There is one point, however, apart from which the question of national insurance cannot be considered. It will be said :—" But the obvious solution is to exempt all private property from capture in war. Then there would be no possibility of panic. That has actually been pro- posed, and Great Britain has actually rejected the proposal ! " We agree that this escape from our difficulties is delightfully attractive at first sight. We cannot go into the whole question again now, but lest we seem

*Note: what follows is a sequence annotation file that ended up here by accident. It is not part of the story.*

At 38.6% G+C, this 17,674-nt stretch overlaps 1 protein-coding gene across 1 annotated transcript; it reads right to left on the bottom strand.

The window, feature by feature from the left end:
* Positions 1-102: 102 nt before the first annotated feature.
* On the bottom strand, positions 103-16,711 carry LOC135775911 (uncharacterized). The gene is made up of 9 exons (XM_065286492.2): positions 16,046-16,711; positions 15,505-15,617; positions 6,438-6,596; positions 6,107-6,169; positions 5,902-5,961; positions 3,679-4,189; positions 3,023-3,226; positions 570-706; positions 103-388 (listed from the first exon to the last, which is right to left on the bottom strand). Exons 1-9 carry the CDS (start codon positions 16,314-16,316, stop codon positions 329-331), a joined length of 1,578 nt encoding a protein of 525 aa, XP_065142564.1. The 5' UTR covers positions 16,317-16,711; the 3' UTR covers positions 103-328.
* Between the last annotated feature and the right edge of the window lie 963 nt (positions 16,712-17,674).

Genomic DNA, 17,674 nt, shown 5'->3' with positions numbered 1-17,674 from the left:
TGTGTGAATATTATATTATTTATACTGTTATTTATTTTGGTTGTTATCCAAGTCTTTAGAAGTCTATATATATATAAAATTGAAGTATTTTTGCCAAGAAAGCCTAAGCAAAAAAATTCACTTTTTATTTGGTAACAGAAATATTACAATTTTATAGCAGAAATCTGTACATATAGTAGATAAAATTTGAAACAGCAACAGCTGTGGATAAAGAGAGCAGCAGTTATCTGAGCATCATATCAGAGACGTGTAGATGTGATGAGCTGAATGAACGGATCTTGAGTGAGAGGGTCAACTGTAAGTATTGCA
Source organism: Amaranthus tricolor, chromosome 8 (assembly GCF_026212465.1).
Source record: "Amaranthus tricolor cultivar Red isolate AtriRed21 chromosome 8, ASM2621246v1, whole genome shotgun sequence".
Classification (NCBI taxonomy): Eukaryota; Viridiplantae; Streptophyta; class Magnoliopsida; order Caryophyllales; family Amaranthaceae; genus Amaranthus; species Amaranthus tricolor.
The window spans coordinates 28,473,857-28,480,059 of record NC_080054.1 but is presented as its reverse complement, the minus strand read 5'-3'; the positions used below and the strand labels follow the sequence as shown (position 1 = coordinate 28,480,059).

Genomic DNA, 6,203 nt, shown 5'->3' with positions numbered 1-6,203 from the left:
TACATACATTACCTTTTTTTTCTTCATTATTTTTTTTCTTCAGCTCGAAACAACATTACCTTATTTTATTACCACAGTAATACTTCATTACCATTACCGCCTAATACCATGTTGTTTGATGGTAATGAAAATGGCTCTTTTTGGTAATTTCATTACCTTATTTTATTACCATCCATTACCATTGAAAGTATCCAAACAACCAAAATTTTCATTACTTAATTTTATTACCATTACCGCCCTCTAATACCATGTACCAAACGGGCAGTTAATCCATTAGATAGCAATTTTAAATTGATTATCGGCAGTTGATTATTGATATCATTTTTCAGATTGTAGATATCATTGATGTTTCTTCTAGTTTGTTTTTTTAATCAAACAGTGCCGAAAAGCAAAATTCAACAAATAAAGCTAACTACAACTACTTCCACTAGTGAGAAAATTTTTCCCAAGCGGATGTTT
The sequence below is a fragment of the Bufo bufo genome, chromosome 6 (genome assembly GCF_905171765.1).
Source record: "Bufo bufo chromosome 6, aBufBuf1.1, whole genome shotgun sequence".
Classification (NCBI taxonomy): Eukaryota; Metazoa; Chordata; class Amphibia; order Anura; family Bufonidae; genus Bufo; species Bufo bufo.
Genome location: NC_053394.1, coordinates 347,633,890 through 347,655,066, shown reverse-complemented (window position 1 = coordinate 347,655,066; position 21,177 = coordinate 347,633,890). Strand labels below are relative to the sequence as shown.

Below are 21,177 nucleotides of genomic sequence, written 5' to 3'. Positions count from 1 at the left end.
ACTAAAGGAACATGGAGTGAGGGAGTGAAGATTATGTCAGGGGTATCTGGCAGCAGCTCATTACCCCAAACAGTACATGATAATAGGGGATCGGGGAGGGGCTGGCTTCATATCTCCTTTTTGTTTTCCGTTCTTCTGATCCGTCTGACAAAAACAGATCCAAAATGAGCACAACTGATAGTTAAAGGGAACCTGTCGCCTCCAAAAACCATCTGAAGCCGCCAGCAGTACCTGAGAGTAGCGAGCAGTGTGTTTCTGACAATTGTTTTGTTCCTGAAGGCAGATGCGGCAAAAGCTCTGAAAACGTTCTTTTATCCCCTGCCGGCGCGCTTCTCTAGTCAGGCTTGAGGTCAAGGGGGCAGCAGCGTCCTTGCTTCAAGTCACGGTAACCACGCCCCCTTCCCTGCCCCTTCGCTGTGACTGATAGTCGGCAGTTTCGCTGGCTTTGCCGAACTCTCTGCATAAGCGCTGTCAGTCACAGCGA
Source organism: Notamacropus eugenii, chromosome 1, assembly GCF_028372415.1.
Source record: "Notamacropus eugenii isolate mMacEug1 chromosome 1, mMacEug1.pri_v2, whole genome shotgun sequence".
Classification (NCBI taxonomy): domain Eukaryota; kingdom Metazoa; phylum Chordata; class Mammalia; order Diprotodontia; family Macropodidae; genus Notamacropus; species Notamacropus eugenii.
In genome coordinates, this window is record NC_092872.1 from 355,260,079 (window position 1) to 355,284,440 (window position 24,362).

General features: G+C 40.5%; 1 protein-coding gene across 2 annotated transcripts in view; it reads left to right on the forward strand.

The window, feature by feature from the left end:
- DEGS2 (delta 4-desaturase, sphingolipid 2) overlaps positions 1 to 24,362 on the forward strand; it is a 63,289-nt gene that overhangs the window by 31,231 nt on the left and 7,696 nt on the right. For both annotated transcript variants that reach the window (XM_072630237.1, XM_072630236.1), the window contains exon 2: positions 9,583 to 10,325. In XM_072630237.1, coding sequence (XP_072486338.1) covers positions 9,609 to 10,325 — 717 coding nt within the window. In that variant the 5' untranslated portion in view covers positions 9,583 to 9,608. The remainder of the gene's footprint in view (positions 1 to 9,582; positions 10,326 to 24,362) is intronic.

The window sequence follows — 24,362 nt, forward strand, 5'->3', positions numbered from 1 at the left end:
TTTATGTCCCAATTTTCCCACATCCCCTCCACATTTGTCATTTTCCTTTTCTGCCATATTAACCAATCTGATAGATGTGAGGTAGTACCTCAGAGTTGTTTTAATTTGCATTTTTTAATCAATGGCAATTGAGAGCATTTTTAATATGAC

to ignore it, we must say that we believe that the argu- ment of Captain Mahan and Mr. Julian Corbett and others which we have summarised before now in the Spectator is thoroughly sound. Their argument, which is in substance that a powerful Navy would abrogate some of the most telling advantages of power if it consented to dispense with its ability to strike at the commerce of its rival, was accepted by Sir Edward Grey. So far as we are concerned that dis- cussion is closed, and the policy of Great Britain is clear and final. Our commerce-destroying power is obviously greater than that of our rivals, and we could not afford to cede it. To some extent anxiety might certainly be lessened by a clearer definition of contraband. It is absurd that a shipper should still be in doubt whether his goods are contraband or not. But the grand remedy for the whole danger is, we are convinced, the acceptance of risks by the State. We do not believe for a moment that the State would be sucked dry. If we thought that there were an indefinite liability, we could not of course approve of the State acting as we hope it will act some day. The gain to the community would more than compensate for the expense. The community, which would have to insure itself in any case, would be buyng the cheapest form of insurance. We hope that the country will not lose sight of this subject, or let its intricacy be an excuse for denying its importance.